Bee-Shyuan Chang / New York Times News Service
NEW YORK — Marcy Stein, 46, a former competitive power lifter who lives on Manhattan's Upper East Side and manages large construction projects for a consulting company, keeps an eye on the shape of her legs.
“When you're power lifting, your legs are amazing, but they're big and muscular,” she said.
Now, like many women in New York City, Stein has a workout regimen that includes a thigh-busting ballet barre routine, specifically, the Figure 4 class at Pure Yoga in her neighborhood.
“The workout has elongated the muscles,” she said on a recent July evening, pointing to her upper quadriceps. “I look more proportioned and feminine in my skirts.”
Ever since Angelina Jolie bared her right leg on the Oscars' red carpet in February (generating countless parodies), exposed legs, smooth and coltish, seem to have protruded at every turn. They rippled impressively at the Olympics and peeked from beneath the split long skirts that have been trendy this summer, and are a focal point for fall.
“People want their legs and butts to look their best,” said Kate Albarelli, the creator of Figure 4. “It's the complaint I've been hearing the most lately. You can always cover things up top with flouncy shirts, but the legs aren't as easy.”
She said her clients and students often point to toned celebrities, like Cameron Diaz and Fergie, as having the legs they want. And Jolie?
“I never get Angelina,” Albarelli said. “She doesn't have muscle tone. We're not in the time of the waif look anymore.”
A former ballerina, Albarelli recommends mixing up both range and tempo when exercising thighs and calves.
“A lot of the traditional knee-bending exercises, like squats, don't do much,” she said. “You have to vary the movement so you're hitting 360 degrees of your leg muscle.”
Not everyone is so eager to hit the gym. With fall merchandise already on store racks, some women are seeking quicker fixes.
Dr. Adam Kolker is a Park Avenue plastic surgeon who performs microliposuction to contour legs.
“Women tend to store fat in the upper outer thigh region, or what's unfortunately called the saddlebag area,” he said. “There is never a substitute for hard work, but even if a woman is thin, it's an area that is most diet- and exercise-resistant.”
Kolker charges from $3,500 to $10,000 for the procedure; recovery can be as long as 12 weeks.
“The results from microliposuction are fairly permanent,” said Robert Anolik, a Manhattan dermatologist and clinical assistant professor at Weill-Cornell Medical College. “And there is a bit less downtime for the patient than liposuction because the rods that are used are smaller. But you're still cutting the skin and running all the risks associated with surgery.”
He prefers Cryolipolysis, or CoolSculpting, a noninvasive fat-freezing procedure.
To those wary, perhaps, of both knives and machines, Reserveage Organics has found success marketing an over-the-counter supplement, Beautiful Legs. The capsules ($24.99 for 30) contain diosmin, a derivative of citrus rinds that originated in Europe and that the company claims promotes circulation and helps maintain smooth skin tone. They sell particularly well in the Northeast, said Naomi Whittel, the chief executive of Reserveage, adding, “Our primary customer base is the working woman who is sitting all day.”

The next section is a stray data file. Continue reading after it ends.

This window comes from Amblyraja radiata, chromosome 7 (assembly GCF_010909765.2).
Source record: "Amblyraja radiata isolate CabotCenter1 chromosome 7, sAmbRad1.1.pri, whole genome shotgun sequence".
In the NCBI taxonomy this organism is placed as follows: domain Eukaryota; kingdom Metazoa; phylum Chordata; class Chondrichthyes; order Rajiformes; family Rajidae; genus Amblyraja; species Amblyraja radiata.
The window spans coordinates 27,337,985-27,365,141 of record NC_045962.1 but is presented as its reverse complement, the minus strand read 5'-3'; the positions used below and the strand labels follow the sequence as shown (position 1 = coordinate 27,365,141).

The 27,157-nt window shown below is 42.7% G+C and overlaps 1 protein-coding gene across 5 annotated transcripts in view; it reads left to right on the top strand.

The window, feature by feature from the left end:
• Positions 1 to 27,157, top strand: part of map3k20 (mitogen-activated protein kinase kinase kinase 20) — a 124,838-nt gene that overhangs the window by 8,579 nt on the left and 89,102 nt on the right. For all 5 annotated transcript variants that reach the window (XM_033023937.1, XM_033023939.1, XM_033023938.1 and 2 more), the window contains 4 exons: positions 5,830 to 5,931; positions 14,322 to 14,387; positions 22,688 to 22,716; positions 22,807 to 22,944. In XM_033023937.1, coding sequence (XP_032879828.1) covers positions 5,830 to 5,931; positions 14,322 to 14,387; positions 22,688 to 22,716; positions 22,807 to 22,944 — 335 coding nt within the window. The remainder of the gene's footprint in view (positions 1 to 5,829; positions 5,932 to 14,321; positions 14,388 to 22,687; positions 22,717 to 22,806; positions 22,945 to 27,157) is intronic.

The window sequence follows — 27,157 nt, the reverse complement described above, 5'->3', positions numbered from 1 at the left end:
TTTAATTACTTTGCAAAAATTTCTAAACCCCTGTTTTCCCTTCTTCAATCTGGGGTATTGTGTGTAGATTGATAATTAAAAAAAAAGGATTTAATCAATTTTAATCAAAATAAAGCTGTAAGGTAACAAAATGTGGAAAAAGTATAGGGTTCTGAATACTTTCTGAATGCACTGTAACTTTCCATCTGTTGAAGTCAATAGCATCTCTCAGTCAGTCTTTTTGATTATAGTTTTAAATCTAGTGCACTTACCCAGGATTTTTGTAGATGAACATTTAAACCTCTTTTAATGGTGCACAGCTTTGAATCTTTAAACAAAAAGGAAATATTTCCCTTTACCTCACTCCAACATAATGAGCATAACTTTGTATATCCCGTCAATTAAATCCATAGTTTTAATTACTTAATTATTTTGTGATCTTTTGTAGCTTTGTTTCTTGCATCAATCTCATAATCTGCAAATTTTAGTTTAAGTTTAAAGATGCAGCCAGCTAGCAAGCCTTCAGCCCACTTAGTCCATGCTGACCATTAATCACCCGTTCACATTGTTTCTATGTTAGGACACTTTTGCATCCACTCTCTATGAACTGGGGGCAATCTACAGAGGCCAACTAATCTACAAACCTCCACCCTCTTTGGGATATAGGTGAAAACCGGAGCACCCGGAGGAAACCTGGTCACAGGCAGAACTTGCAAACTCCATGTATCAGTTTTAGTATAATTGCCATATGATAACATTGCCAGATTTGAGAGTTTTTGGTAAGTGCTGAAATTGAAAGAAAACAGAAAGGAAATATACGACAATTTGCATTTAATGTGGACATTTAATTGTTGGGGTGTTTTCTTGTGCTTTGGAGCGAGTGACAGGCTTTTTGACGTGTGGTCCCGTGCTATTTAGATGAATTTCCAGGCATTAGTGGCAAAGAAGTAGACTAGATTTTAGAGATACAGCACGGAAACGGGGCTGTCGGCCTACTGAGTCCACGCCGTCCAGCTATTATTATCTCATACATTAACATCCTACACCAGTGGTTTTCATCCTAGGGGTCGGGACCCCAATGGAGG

A leg pedi?
And then there is the temporary balm of self-tanner. At Salon AKS on Fifth Avenue, the “perfect leg pedicure” ($95), introduced in July, has been so popular that the owners are extending the service into the winter. Along with toenail polish, the 75-minute treatment features exfoliation, a hot stone calf massage and a full-leg application of St. Tropez's bronzing mousse.
“We're getting a range of ages that come in for it,” said Susanna Romano, a partner in the salon. “Younger women like their legs darker than the rest of their body. They think it makes them look thinner. And older women, who are getting rid of their nude hosiery because it looks dated, find the mousse camouflages spider veins.”
St. Tropez also created a targeted spray, called Perfect Legs ($18), which comes in an aerosol can and began selling in Sephora in May. On celebrity clients, Sophie Evans, St. Tropez's skin-finishing expert, will spray a dark stream along the inner thigh for a leaner, lengthened illusion.
“It's also good for slimming down cankles,” she said.
Hollywood professionals have other tricks up their sleeves.
“First step is to moisturize,” said Ricky Wilson, a celebrity makeup artist for Dior.
For his clients, who have included Jane Lynch and Sharon Stone, he will sometimes blend in cellulite cream or serum with body lotion before a red carpet event.
“It's only temporary,” Wilson said. “But it can help with bloat.”
To cover imperfections, Wilson uses Dior Airflash foundation ($62), dispersed through a fine-spray nozzle. Like car paint, the makeup, which was created for the face, is misted on in light coats. Wilson prefers to go a shade darker on the legs, “because the face is normally lighter.” The foundation can “cover up sun damage, too,” he said.
Troy Jensen, a makeup artist in Los Angeles who has worked on Elle Macpherson, Cameron Diaz and Kim Kardashian, prefers to sponge on makeup (he likes Revlon's ColorStay face foundation) up to five shades darker than a woman's natural skin tone.
To finish, he'll run a shimmer product, like Benefit's Bathina rose-gold balm ($28), down the shins.
“It's like adding seams to the leg,” Jensen said. “It gives a beautiful line and there's a pearly sheen to it that almost buffs out flaws.”
Jensen finds “body makeup and highlighting skin from head to toe” is now part of his everyday job.
“Not everyone, not even movie stars, are born with perfectly shaped legs,” he said. “That's why we find a way to cheat the system.”